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Tuesday, 28 June 2016

Today's ENERGY News - 28 June 2016





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 Big Oil Faces Looming Threat from Climate-Conscious Investors


 
Bank financing of fossil fuel and mining projects is “undermining” the recently signed Paris climate accord. This is according to “$horting the Climate: Fossil Fuel Finance Report 2016” issued by a quartet of environmental groups: Rainforest Action Network, Sierra Club, Banktrack and Oilchange International. Well, so what else is new? Somebody has to finance those big projects. Who else but financial institutions? Do we want to sound like Captain Renault in “Casablanca” shocked at gambling in Rick’s establishment? Now for the reaction. Those environmental groups have issued this report annually fingering banks that financed fossil fuel projects. As far as we can tell, the banks ignored these reports in the past. They certainly didn’t react that way this time. Several pledged to phase out loans to coal mining in general and to projects that removed mountain tops. One bank said it would no longer lend to new coal mining […]

Nigeria Seeks $40-$50 Billion in Oil Investment as Output Rises

Nigeria Seeks $40-$50 Billion in Oil Investment as Output Rises Country’s crude production as high as 1.9m b/d two days ago Output should rise to 2.2m b/d in July if pipe repairs finish Nigeria is seeking $40 billion to $50 billion in investment in oil projects as the OPEC producer said it raised crude output to as much as 1.9 million barrels a day as of two days ago. The African producer signed a potential deal for $8.5 billion of investment with China North Industries Group Corp., Nigerian State Minister for Petroleum Resources Emmanuel Ibe Kachikwu said in a Bloomberg television interview in Beijing on Monday. The country’s crude output should rise to 2.2 million barrels a day next month if repairs to a pipeline are completed, he said. “We’re looking to raise about $40 to $50 billion,” Kachikwu said in the Bloomberg interview . “Going to places like […]

Panama opens canal extension, only a dozen heads of state attend

A cargo ship is pictured crossing through the Miraflores locks, a day before the inauguration of the Panama Canal Expansion project, in Panama City, Panama June 25, 2016. Panama opened the long-delayed expansion of its shipping canal on Sunday with just a dozen of the 70 heads of state invited to see the debut of the third set of locks attending the ceremony. Analysts said the rank of those leading the delegations was affected by the Panama Papers scandal, in which millions of documents were leaked from law firm Mossack Fonseca, revealing how some of the world’s richest people use offshore companies to avoid tax and launder money. Panama’s foreign ministry said the event was a diplomatic success, with representatives from nearly all the invited countries in attendance, including from China, Japan, Peru, South Korea, Colombia and Mexico, as well as executives from top shipping firms and thousands of […]

China aims to cut steel capacity by 45 million tonnes in 2016: state planner

A labourer marks steel bars at a steel and iron factory in Huai’an, Jiangsu province, February 18, 2008. China plans to cut its steel production capacity this year by 45 million tonnes and lower coal output capacity by 280 million tonnes, the head of the country’s top economic planner said on Sunday. The capacity cuts will involve relocating 700,000 workers in the coal sector, and 180,000 workers in the steel industry, Xu Shaoshi, chairman of the National Development and Reform Commission, said at the World Economic Forum in the northern city of Tianjin. Xu said he was very confident that China will achieve the 2016 targets. “The most urgent task is reducing excess capacity,” Xu said. “I’m very confident that we can achieve the targets.” China has vowed to tackle price-sapping supply gluts in major industrial sectors, and said in February that it would close 100 million-150 million tonnes […]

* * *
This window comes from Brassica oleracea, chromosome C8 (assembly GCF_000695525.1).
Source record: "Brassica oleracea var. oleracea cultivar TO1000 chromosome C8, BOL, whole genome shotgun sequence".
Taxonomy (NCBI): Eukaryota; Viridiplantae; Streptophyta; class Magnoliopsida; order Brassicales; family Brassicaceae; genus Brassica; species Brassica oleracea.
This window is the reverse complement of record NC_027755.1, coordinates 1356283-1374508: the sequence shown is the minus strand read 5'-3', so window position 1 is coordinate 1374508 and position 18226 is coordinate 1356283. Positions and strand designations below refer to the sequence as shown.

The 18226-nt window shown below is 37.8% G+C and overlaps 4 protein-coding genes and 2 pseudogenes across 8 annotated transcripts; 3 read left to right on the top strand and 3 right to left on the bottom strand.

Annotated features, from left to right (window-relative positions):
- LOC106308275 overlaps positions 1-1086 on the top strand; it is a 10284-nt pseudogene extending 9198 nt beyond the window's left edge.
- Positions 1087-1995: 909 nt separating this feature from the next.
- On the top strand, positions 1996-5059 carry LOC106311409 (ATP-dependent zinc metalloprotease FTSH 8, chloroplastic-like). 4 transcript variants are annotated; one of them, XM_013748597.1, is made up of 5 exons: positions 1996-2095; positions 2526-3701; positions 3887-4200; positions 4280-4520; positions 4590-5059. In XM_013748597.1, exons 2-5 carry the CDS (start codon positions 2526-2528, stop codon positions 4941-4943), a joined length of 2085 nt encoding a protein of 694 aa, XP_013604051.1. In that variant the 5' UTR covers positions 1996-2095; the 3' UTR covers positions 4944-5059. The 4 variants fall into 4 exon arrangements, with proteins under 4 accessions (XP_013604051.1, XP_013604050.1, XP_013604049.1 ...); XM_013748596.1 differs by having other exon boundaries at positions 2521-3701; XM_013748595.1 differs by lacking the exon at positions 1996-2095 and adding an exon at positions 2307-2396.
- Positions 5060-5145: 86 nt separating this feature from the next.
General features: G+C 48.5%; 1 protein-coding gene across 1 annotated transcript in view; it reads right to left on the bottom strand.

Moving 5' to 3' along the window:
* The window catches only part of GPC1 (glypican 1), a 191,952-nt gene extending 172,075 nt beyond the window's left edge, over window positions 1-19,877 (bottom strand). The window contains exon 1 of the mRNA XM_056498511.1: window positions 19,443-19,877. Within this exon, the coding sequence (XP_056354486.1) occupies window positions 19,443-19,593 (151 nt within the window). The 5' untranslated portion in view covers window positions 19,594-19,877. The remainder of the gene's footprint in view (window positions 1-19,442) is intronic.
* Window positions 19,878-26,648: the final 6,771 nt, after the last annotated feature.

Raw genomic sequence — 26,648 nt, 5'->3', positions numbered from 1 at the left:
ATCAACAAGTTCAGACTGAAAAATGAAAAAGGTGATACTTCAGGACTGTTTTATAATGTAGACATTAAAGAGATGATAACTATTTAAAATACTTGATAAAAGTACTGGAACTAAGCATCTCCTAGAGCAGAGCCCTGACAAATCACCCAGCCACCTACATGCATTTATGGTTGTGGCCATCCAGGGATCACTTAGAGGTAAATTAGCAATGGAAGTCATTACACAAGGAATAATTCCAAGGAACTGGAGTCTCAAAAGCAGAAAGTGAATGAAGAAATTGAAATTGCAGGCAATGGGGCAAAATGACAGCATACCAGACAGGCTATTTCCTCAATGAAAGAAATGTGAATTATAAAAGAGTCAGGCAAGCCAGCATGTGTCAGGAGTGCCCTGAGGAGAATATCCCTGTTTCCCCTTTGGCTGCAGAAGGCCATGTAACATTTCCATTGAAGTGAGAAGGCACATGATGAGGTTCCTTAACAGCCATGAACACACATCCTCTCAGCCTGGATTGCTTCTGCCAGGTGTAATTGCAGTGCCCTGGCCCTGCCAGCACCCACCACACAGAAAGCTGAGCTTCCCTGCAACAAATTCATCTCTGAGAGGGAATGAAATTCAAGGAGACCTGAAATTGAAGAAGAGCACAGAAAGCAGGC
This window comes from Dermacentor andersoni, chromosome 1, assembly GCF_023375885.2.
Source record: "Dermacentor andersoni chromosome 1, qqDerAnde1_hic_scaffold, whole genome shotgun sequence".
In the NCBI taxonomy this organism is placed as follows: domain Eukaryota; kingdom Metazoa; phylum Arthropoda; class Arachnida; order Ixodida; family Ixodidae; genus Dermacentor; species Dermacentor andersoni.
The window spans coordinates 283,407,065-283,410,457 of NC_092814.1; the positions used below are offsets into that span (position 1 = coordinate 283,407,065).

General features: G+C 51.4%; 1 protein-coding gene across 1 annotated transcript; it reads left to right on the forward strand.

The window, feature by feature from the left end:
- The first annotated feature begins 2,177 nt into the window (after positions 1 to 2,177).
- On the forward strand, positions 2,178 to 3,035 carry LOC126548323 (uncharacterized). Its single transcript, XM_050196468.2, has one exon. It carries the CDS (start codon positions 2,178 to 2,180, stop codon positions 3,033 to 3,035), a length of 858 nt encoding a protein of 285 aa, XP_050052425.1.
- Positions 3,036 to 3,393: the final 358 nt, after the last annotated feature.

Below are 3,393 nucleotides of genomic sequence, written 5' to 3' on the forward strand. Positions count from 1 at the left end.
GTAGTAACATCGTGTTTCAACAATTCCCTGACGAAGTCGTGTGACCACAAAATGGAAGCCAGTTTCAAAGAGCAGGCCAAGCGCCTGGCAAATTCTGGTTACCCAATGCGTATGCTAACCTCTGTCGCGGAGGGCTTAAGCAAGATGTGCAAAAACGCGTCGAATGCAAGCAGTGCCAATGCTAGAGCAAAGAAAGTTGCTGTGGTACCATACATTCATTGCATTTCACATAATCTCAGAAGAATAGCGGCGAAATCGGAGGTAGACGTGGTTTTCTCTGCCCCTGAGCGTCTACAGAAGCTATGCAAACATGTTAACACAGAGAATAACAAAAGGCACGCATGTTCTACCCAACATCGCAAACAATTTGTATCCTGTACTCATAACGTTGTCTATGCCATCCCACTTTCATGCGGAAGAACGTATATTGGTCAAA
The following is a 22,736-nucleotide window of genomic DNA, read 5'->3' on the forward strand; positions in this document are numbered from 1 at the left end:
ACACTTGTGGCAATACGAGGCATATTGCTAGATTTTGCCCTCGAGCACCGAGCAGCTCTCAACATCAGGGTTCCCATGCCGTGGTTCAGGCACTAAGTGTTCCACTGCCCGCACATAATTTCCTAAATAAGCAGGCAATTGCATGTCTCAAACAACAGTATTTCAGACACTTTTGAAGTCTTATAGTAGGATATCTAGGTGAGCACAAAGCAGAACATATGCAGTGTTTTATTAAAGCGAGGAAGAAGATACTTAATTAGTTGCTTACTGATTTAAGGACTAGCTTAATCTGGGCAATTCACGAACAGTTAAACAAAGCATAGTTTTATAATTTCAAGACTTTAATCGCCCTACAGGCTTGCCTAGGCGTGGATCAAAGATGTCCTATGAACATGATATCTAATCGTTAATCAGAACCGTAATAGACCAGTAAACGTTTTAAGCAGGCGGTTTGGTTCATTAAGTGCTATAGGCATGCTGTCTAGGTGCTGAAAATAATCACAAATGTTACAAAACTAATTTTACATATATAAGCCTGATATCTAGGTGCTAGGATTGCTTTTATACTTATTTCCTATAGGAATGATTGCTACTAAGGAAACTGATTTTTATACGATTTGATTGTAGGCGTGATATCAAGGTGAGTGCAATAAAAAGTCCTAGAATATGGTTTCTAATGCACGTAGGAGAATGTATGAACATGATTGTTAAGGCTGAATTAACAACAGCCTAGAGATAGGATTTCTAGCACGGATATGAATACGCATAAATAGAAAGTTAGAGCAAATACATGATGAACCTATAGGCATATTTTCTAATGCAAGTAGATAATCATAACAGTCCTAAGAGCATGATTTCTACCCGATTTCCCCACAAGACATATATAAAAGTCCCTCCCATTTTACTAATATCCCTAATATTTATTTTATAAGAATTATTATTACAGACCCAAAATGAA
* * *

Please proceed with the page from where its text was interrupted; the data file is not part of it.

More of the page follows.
Post-Brexit dollar surge presents Fed with new conundrum 


 
As Federal Reserve officials anxiously scan the aftershocks of the Brexit vote in the coming days, the reaction of the US dollar in currency markets will be front and centre of their attention.   The dollar rose sharply on Friday in response to the UK’s vote to leave the EU, as money flowed into perceived havens. But a further surge would inject a destabilising element into already unsettled markets and add pressure on the Fed to delay any future rate rises.  Lewis Alexander, US economist at Nomura, said the dollar would be “the first order of business” for the central bank as it examines the markets, followed by gyrations in credit and equities.
The dollar has been a main driver of Fed policy for the past two years because of the drag that a strong currency has imposed on US exports, inflation and corporate earnings. Nearly half of sales by S&P 500 companies in 2014 were generated overseas, according to UniCredit research.   The strong dollar has also injected financial volatility into emerging markets — as seen in January and February this year. It could pose a particular threat to China by rekindling worries about capital outflows and currency devaluation. It is also a potential menace to other emerging markets because of their large stocks of dollar-denominated debts.

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